An Early, Cover Your Mouth, Flu Season

For all of you New Yorkers stuck at home sniffling, coughing and cowering under the bedclothes with flu (or as the city’s health department prefers to put it, flu-like illness), the city has a graph to make you feel less all alone.

It shows a bright red line shooting up like a rocket from November through December. This represents the rate of flu-like illness – though not necessarily confirmed flu cases — being reported to New York City’s syndromic surveillance system by 49 hospital emergency rooms and other “sentinel providers.”

The turbocharged red line has overshot the green, blue and purple lines that represent the flu-like illness rate from the three previous years, beginning in 2009. (The dotted line shows what the rate was predicted to be based on the rate for the past three years.) Those three years were milder seasons, confirms Jean Weinberg, a city health department spokeswoman, especially last year, and they do not compare with “our first wave of pandemic in 2009, which was higher,” a reference to the swine flu of that year.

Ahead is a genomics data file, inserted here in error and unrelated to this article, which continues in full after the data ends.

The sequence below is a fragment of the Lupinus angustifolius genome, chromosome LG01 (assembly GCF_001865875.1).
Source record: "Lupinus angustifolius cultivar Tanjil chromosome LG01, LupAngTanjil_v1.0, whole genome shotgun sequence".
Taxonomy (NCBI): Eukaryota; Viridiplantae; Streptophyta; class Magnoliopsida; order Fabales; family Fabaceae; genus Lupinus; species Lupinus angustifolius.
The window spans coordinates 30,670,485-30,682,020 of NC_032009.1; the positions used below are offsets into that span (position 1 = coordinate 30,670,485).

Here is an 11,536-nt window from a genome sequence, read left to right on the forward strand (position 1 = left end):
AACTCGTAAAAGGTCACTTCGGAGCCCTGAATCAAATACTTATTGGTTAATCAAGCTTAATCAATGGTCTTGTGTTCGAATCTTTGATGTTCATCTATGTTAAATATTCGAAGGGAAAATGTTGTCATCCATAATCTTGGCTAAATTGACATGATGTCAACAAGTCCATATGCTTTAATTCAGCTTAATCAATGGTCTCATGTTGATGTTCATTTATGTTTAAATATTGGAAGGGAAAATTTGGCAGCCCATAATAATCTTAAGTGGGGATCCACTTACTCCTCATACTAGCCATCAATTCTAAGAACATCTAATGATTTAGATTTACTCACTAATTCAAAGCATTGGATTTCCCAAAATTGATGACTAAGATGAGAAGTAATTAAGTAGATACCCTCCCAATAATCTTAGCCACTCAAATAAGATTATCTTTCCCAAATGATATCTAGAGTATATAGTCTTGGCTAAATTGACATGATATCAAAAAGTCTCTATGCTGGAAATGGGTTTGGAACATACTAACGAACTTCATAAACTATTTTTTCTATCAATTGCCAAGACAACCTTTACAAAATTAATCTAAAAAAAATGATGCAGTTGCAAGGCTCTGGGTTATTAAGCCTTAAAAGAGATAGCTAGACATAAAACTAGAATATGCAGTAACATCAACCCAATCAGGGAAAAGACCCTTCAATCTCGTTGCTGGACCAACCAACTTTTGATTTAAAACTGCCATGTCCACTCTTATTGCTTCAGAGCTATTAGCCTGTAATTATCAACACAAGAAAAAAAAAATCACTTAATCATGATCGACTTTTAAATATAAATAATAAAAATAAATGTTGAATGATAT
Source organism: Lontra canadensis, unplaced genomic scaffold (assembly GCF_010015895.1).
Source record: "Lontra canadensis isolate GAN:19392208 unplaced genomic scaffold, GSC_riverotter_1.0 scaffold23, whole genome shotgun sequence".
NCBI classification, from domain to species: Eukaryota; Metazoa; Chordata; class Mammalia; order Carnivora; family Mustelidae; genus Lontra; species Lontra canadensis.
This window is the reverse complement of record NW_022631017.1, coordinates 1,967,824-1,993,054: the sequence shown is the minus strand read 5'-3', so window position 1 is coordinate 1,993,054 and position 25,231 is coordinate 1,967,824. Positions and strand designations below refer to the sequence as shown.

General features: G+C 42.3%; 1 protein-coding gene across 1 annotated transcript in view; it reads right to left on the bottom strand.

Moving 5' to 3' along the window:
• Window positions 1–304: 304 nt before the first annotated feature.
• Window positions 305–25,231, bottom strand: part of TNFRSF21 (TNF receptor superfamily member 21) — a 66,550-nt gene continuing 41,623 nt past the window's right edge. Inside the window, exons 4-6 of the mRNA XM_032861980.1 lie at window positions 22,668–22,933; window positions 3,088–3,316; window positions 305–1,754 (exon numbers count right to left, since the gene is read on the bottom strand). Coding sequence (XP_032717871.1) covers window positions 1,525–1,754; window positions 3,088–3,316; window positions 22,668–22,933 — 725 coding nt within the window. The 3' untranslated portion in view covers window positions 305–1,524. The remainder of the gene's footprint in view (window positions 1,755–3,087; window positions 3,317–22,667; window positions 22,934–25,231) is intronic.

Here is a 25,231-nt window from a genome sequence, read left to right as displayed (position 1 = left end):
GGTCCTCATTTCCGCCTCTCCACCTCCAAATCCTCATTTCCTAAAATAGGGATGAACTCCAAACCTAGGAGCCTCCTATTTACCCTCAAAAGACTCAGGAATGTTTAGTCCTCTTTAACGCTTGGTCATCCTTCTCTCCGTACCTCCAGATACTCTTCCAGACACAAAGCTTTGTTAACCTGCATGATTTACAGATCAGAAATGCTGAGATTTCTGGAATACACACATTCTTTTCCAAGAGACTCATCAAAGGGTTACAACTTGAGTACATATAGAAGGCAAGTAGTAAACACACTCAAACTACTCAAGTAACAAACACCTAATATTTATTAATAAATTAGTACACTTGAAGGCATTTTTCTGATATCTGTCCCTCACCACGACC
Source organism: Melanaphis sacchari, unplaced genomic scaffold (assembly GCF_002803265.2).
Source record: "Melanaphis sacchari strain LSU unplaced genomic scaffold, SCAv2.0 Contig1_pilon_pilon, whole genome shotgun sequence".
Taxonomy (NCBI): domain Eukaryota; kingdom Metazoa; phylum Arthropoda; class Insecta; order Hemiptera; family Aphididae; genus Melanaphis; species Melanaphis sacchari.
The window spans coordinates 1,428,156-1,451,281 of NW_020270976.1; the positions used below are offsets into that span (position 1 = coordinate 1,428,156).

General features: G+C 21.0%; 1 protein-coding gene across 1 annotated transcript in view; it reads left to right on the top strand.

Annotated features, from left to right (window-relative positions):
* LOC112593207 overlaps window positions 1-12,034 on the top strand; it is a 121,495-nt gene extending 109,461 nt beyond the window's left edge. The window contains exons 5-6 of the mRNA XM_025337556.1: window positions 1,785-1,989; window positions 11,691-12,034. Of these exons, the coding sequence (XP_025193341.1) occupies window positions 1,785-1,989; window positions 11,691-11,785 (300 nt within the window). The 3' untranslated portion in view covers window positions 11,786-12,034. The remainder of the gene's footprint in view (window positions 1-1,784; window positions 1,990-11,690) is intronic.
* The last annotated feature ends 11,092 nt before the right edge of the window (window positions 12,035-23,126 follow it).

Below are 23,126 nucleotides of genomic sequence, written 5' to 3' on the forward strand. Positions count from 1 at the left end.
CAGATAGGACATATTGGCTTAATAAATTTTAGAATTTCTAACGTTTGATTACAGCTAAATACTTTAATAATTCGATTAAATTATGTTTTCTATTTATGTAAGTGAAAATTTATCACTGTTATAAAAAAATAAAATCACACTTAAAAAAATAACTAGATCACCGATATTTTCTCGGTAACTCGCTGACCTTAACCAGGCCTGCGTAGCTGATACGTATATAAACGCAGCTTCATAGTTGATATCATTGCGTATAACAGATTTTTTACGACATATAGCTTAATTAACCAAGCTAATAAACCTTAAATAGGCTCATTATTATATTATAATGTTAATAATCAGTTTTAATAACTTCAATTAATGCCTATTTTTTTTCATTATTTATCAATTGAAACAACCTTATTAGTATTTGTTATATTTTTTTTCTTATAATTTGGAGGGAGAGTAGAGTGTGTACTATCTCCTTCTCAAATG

As federal authorities have reported, the United States is experiencing the earliest flu season since 2003.

If it is any comfort, Ms. Weinberg said, the flu is not worse in New York City than in other parts of the country. “This is not a season that is out of the ordinary,” she said, “though H3 seasons (which the U.S. is having now) tend to be worse than H1 seasons.” She meant that the current flu was mostly caused by H3N2 viruses rather than H1N1.

The health department recommends vaccinations for anyone 6 months and older and offers a neat vaccine finder on its Web site.

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